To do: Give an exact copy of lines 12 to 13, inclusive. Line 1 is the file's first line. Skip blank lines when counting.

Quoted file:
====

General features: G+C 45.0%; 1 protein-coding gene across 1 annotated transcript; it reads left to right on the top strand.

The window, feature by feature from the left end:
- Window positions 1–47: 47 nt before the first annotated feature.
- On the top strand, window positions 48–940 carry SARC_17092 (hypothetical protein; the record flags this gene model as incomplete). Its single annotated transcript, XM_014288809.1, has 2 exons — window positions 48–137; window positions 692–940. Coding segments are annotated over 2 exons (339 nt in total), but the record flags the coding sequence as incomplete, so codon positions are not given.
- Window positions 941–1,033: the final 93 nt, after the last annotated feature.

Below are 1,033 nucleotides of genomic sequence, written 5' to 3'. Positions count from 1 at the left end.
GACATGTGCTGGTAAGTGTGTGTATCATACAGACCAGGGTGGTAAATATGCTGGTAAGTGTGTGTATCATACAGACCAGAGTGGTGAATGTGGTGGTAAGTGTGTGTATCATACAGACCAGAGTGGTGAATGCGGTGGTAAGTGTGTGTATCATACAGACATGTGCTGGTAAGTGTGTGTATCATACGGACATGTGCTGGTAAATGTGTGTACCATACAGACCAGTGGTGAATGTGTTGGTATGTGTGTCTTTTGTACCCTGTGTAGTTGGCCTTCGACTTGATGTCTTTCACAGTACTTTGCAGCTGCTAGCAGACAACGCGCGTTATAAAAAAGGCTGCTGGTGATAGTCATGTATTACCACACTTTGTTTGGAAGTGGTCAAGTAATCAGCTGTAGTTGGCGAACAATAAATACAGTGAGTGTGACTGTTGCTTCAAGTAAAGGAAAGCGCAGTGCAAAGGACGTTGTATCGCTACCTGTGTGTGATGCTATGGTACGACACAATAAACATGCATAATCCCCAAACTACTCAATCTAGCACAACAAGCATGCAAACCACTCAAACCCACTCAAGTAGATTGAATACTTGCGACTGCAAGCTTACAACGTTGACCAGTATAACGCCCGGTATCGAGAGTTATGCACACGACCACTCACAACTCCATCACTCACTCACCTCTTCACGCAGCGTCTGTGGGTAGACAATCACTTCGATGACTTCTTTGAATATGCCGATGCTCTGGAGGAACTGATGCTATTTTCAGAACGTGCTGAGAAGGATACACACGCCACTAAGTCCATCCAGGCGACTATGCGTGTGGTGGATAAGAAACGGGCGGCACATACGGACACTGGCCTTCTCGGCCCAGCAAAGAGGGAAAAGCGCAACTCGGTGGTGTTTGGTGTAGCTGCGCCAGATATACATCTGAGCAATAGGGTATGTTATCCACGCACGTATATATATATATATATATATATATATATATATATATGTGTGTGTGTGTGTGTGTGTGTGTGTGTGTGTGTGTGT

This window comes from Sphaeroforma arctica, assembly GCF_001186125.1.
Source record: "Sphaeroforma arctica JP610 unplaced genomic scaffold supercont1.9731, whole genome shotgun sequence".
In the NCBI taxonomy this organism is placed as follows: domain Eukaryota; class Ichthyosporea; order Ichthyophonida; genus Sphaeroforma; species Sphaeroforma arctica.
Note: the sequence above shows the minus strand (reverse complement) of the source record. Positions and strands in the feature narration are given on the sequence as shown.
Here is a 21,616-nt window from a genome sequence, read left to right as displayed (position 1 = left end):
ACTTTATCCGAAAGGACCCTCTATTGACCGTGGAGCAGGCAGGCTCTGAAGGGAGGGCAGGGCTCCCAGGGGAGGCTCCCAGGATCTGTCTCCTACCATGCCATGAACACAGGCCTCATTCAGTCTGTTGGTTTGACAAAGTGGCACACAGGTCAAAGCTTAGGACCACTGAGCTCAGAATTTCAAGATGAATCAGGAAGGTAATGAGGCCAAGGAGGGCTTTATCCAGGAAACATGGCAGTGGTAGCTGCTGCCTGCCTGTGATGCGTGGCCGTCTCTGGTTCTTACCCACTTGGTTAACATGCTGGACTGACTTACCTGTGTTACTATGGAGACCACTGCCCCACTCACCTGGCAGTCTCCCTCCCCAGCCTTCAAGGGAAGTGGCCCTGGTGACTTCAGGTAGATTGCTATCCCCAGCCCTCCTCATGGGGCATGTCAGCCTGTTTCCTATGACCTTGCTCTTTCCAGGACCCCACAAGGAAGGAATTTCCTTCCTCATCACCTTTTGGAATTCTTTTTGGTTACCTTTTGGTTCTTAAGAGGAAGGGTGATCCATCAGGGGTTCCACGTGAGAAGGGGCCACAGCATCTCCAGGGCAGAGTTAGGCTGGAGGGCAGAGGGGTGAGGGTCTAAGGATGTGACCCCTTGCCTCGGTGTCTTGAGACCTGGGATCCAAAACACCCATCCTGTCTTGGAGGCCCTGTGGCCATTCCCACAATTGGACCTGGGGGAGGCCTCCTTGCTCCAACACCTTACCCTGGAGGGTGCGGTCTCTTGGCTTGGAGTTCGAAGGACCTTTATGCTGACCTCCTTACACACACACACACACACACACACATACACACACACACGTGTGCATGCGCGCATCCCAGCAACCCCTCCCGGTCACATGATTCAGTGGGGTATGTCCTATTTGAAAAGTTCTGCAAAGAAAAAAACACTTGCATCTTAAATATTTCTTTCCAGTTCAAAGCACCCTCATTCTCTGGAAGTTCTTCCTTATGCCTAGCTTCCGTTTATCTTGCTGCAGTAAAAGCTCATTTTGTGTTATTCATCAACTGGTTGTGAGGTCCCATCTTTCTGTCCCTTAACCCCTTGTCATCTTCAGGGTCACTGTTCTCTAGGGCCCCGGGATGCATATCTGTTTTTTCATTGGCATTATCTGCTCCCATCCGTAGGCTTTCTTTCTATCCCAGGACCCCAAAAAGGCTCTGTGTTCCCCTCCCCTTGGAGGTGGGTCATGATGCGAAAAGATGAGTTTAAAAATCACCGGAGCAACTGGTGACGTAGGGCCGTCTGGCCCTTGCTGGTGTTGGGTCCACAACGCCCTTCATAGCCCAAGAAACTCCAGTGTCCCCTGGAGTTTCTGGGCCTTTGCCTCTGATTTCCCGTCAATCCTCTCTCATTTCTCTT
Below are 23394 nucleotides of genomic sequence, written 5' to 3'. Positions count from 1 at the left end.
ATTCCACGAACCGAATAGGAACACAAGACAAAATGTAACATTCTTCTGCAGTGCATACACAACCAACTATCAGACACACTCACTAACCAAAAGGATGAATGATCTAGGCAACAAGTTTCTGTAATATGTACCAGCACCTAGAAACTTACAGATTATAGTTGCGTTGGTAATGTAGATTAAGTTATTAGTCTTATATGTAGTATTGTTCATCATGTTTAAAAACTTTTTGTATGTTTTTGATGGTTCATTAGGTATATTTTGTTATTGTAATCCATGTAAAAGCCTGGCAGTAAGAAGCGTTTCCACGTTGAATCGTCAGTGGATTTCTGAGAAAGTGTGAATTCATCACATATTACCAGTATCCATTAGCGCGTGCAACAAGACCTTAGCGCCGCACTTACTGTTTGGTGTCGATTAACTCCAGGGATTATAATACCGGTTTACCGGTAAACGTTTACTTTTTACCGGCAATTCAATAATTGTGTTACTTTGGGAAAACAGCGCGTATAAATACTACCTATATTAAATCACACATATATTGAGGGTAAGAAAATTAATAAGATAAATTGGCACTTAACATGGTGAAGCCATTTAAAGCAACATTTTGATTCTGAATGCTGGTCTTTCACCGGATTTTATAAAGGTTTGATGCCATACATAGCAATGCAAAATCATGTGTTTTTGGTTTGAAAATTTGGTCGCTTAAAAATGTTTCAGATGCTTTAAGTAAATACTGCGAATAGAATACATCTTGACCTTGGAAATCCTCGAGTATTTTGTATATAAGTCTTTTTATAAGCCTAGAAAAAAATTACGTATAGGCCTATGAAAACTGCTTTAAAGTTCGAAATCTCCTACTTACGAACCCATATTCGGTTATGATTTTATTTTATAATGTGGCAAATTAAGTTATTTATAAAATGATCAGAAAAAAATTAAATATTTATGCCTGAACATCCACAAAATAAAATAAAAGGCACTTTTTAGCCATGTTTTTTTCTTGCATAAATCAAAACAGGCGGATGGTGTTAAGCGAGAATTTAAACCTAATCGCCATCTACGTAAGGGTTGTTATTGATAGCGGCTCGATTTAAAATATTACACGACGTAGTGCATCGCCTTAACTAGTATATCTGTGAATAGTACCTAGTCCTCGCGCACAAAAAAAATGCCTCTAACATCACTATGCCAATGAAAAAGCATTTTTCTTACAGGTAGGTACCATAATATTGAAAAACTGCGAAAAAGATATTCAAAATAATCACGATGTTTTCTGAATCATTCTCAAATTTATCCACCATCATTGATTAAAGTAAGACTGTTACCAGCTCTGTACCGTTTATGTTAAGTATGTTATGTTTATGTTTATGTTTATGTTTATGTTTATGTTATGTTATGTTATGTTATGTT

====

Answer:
Here is a 21,616-nt window from a genome sequence, read left to right as displayed (position 1 = left end):
ACTTTATCCGAAAGGACCCTCTATTGACCGTGGAGCAGGCAGGCTCTGAAGGGAGGGCAGGGCTCCCAGGGGAGGCTCCCAGGATCTGTCTCCTACCATGCCATGAACACAGGCCTCATTCAGTCTGTTGGTTTGACAAAGTGGCACACAGGTCAAAGCTTAGGACCACTGAGCTCAGAATTTCAAGATGAATCAGGAAGGTAATGAGGCCAAGGAGGGCTTTATCCAGGAAACATGGCAGTGGTAGCTGCTGCCTGCCTGTGATGCGTGGCCGTCTCTGGTTCTTACCCACTTGGTTAACATGCTGGACTGACTTACCTGTGTTACTATGGAGACCACTGCCCCACTCACCTGGCAGTCTCCCTCCCCAGCCTTCAAGGGAAGTGGCCCTGGTGACTTCAGGTAGATTGCTATCCCCAGCCCTCCTCATGGGGCATGTCAGCCTGTTTCCTATGACCTTGCTCTTTCCAGGACCCCACAAGGAAGGAATTTCCTTCCTCATCACCTTTTGGAATTCTTTTTGGTTACCTTTTGGTTCTTAAGAGGAAGGGTGATCCATCAGGGGTTCCACGTGAGAAGGGGCCACAGCATCTCCAGGGCAGAGTTAGGCTGGAGGGCAGAGGGGTGAGGGTCTAAGGATGTGACCCCTTGCCTCGGTGTCTTGAGACCTGGGATCCAAAACACCCATCCTGTCTTGGAGGCCCTGTGGCCATTCCCACAATTGGACCTGGGGGAGGCCTCCTTGCTCCAACACCTTACCCTGGAGGGTGCGGTCTCTTGGCTTGGAGTTCGAAGGACCTTTATGCTGACCTCCTTACACACACACACACACACACACACATACACACACACACGTGTGCATGCGCGCATCCCAGCAACCCCTCCCGGTCACATGATTCAGTGGGGTATGTCCTATTTGAAAAGTTCTGCAAAGAAAAAAACACTTGCATCTTAAATATTTCTTTCCAGTTCAAAGCACCCTCATTCTCTGGAAGTTCTTCCTTATGCCTAGCTTCCGTTTATCTTGCTGCAGTAAAAGCTCATTTTGTGTTATTCATCAACTGGTTGTGAGGTCCCATCTTTCTGTCCCTTAACCCCTTGTCATCTTCAGGGTCACTGTTCTCTAGGGCCCCGGGATGCATATCTGTTTTTTCATTGGCATTATCTGCTCCCATCCGTAGGCTTTCTTTCTATCCCAGGACCCCAAAAAGGCTCTGTGTTCCCCTCCCCTTGGAGGTGGGTCATGATGCGAAAAGATGAGTTTAAAAATCACCGGAGCAACTGGTGACGTAGGGCCGTCTGGCCCTTGCTGGTGTTGGGTCCACAACGCCCTTCATAGCCCAAGAAACTCCAGTGTCCCCTGGAGTTTCTGGGCCTTTGCCTCTGATTTCCCGTCAATCCTCTCTCATTTCTCTT